It’s difficult to say which assertion is more perturbing: that the prejudice museums must reckon with is in the past, or that the only “necessary work” is to learn up. The latter is precisely the kind of “translation of Black suffering into white pedagogy” that Saidiya Hartman despairingly observed in the aftermath of George Floyd’s murder. Seeing this moment as just another opportunity for self-education, she argues, is a further symptom of the structure that produced his death: “The possessive investment in whiteness can’t be rectified by learning ‘how to be more antiracist.’ . . . What is required is a remaking of the social order, and nothing short of that is going to make a difference.”
All of this misguided attention on Guston, and the subsequent hand-wringing hysteria, seem particularly galling in light of how this annus horribilis has unfolded in the museum-industrial complex. From the moment they closed in March, museums began firing and furloughing employees. Despite the buffer of vast endowments, billionaire trustees, and millions of dollars in PPP payouts, corporate mega-museums—which spend years fundraising for expensive and extraneous extensions—had no plan to protect their staffs.
As in so many sectors of the labor force, the racial hierarchy of museums was thrown into stark relief. Majority white administrators and curators kept their jobs and benefits, while predominantly Black and brown part-time and contract workers—in visitor services, facilities, and education—were cut loose. Younger full-time staff, more racially diverse than those at senior levels, were more likely to be laid off. By the first week of August, the Met—which has a $3 billion endowment—had reduced its staff by 20 percent; 48 percent who lost their jobs were BIPOC. At museums across the country, workers who remained employed organized mutual aid funds for their former colleagues, despite struggling with pay cuts. Meanwhile, museum trustees saw their stock market investments soar.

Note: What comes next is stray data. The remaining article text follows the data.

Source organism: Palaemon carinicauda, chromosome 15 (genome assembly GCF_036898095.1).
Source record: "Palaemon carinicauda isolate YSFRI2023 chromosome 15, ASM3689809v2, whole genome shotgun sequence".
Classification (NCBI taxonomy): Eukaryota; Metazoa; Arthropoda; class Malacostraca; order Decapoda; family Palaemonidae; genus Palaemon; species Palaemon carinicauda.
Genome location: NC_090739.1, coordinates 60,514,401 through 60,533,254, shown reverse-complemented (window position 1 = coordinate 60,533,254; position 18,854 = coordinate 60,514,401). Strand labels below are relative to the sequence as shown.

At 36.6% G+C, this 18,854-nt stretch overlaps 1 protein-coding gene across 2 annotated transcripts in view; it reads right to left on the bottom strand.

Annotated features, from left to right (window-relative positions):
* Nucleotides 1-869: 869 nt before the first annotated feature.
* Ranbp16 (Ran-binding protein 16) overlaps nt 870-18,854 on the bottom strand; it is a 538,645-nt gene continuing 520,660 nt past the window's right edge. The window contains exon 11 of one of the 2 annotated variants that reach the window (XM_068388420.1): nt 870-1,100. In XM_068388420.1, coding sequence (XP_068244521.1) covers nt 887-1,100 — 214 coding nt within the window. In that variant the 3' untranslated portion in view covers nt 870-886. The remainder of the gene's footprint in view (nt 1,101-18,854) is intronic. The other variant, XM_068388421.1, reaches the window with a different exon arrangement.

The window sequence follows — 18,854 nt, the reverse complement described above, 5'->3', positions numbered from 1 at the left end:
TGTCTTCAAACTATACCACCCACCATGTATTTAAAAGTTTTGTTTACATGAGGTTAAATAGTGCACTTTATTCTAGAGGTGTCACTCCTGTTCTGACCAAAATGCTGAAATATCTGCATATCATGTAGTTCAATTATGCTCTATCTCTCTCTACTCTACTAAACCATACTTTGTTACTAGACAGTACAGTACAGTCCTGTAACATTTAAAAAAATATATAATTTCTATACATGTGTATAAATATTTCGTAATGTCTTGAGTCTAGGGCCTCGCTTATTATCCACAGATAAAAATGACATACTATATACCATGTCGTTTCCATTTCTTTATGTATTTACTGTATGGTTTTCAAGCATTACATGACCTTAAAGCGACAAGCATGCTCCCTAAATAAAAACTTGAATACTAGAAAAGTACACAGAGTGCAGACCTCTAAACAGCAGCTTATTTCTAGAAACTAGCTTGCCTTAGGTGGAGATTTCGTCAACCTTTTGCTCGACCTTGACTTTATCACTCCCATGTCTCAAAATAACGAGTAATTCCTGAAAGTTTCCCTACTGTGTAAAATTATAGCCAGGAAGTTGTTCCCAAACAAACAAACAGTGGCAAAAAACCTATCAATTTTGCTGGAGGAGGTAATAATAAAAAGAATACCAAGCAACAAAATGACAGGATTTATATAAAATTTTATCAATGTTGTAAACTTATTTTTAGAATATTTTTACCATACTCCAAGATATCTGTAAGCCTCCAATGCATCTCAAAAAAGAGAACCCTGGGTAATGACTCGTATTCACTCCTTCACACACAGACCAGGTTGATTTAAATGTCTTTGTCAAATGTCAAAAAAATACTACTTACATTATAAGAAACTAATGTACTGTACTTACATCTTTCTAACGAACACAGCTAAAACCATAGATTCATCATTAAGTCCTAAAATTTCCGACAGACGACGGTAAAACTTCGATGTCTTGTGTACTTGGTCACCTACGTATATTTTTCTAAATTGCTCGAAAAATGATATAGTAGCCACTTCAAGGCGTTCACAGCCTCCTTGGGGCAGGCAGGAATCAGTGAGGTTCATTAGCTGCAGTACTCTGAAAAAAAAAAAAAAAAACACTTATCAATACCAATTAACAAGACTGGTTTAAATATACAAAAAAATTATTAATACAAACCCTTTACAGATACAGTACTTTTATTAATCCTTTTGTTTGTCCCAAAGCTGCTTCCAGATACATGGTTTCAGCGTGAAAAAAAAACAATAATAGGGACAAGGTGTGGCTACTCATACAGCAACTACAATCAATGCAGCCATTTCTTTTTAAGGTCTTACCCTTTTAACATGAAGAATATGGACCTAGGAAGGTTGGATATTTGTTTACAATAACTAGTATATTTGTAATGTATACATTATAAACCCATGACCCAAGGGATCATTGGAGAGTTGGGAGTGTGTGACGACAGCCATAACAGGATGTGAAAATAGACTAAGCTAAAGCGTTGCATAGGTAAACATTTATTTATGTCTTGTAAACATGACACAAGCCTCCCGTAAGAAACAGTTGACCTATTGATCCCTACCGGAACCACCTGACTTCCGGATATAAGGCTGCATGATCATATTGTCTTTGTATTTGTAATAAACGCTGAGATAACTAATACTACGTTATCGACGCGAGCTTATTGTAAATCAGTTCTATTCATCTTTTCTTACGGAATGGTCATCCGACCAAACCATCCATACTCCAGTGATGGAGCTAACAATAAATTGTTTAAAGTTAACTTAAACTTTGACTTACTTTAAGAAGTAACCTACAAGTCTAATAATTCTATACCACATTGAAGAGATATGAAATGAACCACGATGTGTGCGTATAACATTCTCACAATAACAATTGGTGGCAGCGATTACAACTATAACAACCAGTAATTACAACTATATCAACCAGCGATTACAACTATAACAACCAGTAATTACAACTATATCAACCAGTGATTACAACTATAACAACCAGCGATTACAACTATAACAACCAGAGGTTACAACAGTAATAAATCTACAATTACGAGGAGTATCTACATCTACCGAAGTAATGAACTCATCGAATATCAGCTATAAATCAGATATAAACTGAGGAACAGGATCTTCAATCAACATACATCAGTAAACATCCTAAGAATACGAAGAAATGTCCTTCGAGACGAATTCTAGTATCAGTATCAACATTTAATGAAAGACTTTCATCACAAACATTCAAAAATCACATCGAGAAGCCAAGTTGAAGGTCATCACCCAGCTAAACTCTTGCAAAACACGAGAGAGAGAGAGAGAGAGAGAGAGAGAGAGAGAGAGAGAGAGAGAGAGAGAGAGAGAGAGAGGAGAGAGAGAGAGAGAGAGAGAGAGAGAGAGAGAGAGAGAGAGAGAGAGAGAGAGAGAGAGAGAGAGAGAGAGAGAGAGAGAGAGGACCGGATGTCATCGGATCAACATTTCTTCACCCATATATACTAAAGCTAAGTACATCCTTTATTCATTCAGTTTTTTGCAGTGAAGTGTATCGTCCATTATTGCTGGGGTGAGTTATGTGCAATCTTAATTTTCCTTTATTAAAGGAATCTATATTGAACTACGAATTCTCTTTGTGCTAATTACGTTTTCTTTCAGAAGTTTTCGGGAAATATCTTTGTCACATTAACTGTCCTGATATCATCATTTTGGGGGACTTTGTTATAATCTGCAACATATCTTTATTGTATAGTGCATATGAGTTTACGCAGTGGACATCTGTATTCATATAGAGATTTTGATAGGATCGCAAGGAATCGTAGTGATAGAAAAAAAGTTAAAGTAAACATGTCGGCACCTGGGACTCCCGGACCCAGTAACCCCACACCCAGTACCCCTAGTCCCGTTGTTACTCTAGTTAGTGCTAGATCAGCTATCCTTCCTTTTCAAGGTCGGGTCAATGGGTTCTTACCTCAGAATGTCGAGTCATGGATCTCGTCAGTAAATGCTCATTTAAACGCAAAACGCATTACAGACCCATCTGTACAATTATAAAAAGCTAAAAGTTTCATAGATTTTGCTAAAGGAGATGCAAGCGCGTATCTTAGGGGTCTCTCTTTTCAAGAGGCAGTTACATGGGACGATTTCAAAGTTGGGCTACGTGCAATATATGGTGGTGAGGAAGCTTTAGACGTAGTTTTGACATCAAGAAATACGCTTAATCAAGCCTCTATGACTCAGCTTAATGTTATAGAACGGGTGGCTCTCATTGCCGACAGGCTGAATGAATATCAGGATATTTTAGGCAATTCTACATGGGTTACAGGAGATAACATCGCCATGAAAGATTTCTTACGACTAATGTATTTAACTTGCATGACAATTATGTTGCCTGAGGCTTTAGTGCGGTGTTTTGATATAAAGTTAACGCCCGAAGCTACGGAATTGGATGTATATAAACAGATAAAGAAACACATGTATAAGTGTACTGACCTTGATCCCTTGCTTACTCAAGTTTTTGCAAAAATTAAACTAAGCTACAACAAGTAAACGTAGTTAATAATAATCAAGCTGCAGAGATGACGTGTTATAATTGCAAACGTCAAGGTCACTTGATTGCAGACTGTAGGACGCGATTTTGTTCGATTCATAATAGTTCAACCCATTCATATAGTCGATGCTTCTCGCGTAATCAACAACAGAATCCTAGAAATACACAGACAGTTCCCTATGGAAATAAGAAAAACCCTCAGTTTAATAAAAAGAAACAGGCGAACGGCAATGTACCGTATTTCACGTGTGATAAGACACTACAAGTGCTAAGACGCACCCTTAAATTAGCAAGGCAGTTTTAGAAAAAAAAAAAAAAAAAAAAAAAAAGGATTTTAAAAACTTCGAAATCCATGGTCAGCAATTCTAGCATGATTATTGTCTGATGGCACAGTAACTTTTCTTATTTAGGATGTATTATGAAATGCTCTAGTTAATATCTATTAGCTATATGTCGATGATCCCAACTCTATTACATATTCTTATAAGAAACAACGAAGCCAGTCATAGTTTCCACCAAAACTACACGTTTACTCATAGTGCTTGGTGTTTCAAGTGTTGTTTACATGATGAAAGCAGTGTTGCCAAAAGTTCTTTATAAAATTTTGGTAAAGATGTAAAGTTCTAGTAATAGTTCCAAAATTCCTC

While many institutions began pivoting to online classes, MoMA—which has a mere $1.2 billion endowment and whose director earned over $5 million last year—decimated its education program. All contracts with freelance educators were terminated via a terse email: “It will be months, if not years, before we anticipate returning to budget and operations levels to require educator services.” Compare and contrast with the museum’s mission statement, which declares MoMA was “founded in 1929 as an educational institution.”
This, then, was the landscape at the end of May, when the country erupted in protests against racial injustice. White museum leadership scrambled to claim solidarity by posting black squares and works by Black artists, dispatching emails that described racism as an external problem (of which they disapprove!). Understandably, this irked their BIPOC employees, as well as the tokenized artists. In an open letter to New York’s cultural institutions, thousands of past and present museum workers demanded structural changes in place of “performative allyship and virtue signaling.”2 Dozens of similar letters followed, addressed to institutions across the country. It’s illuminating to return to these now, and the crushing silence that greeted them, in light of the Guston farce.
Take #DismantletheNGA, for example, which lists “Anti-Racist Imperatives for the National Gallery of Art,” such as hiring more Black curators, trustees, and other leadership positions.3 Or the letter to the MFA Boston’s leadership from a collective of BIPOC employees, with a series of concrete “Action Items.”4 A few hundred artists signed a petition to the Tate, lending support to striking bookshop and café workers—the lowest paid and most diverse sector of Tate’s workforce—and urging Tate to use at least 10 percent of their £7 million government bailout to retain jobs.5
MFA Boston workers helped to draft Boston Arts for Black Lives, a statement calling for “an anti-racist, abolitionist, and decolonial ethics of care in our arts and cultural institutions.”6 This includes the repatriation of stolen objects, an end to museum expansions that contribute to gentrification and displacement, and the prioritization of BIPOC hires at all levels. It’s a far-reaching and transformative set of demands, and it got as much press coverage as Elizabeth Warren’s disability policy.
The same could be said about most of the social justice efforts at museums in recent years, from unionization to divestment, which receive little to no support from the art world’s establishment (blue-chip artists, eminent art historians, and other gatekeepers)—leaving precarious entry- and mid-level employees to wage these battles on their own. Since the summer, some museums have brought in diversity consultants and promised greater transparency, the results of which have yet to be seen. Immediate demands, such as hazard pay for public-facing staff, have been flat out rejected. More common is the trend for hiring union-busting firms as soon as employees begin to organize.